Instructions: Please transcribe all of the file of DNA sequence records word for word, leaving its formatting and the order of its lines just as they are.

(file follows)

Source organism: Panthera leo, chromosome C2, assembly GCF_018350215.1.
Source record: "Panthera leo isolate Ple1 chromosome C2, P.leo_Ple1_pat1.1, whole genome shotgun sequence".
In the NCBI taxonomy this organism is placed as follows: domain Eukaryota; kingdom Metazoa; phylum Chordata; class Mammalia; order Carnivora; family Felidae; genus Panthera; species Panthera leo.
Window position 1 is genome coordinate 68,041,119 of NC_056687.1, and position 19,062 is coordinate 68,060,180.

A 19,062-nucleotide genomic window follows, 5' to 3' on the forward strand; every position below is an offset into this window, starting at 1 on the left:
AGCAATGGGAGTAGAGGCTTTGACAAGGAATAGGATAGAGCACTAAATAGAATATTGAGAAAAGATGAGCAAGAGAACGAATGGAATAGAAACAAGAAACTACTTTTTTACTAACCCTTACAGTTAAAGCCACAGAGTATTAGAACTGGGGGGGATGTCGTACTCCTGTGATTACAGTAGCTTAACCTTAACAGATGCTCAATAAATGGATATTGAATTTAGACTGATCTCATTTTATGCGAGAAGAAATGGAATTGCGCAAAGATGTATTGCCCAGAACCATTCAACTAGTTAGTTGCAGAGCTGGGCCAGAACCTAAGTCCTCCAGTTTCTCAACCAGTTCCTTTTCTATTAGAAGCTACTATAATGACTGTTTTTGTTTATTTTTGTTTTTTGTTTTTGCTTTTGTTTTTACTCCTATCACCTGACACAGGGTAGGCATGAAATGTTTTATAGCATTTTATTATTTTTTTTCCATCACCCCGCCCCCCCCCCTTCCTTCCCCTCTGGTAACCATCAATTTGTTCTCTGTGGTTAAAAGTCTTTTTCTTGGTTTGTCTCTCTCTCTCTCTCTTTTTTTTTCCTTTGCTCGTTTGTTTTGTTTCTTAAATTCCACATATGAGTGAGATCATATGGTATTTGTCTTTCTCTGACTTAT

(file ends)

Source organism: Panthera leo, chromosome C2, assembly GCF_018350215.1.
Source record: "Panthera leo isolate Ple1 chromosome C2, P.leo_Ple1_pat1.1, whole genome shotgun sequence".
In the NCBI taxonomy this organism is placed as follows: domain Eukaryota; kingdom Metazoa; phylum Chordata; class Mammalia; order Carnivora; family Felidae; genus Panthera; species Panthera leo.
Window position 1 is genome coordinate 68,041,119 of NC_056687.1, and position 19,062 is coordinate 68,060,180.

A 19,062-nucleotide genomic window follows, 5' to 3' on the forward strand; every position below is an offset into this window, starting at 1 on the left:
AGCAATGGGAGTAGAGGCTTTGACAAGGAATAGGATAGAGCACTAAATAGAATATTGAGAAAAGATGAGCAAGAGAACGAATGGAATAGAAACAAGAAACTACTTTTTTACTAACCCTTACAGTTAAAGCCACAGAGTATTAGAACTGGGGGGGATGTCGTACTCCTGTGATTACAGTAGCTTAACCTTAACAGATGCTCAATAAATGGATATTGAATTTAGACTGATCTCATTTTATGCGAGAAGAAATGGAATTGCGCAAAGATGTATTGCCCAGAACCATTCAACTAGTTAGTTGCAGAGCTGGGCCAGAACCTAAGTCCTCCAGTTTCTCAACCAGTTCCTTTTCTATTAGAAGCTACTATAATGACTGTTTTTGTTTATTTTTGTTTTTTGTTTTTGCTTTTGTTTTTACTCCTATCACCTGACACAGGGTAGGCATGAAATGTTTTATAGCATTTTATTATTTTTTTTCCATCACCCCGCCCCCCCCCCTTCCTTCCCCTCTGGTAACCATCAATTTGTTCTCTGTGGTTAAAAGTCTTTTTCTTGGTTTGTCTCTCTCTCTCTCTCTTTTTTTTTCCTTTGCTCGTTTGTTTTGTTTCTTAAATTCCACATATGAGTGAGATCATATGGTATTTGTCTTTCTCTGACTTAT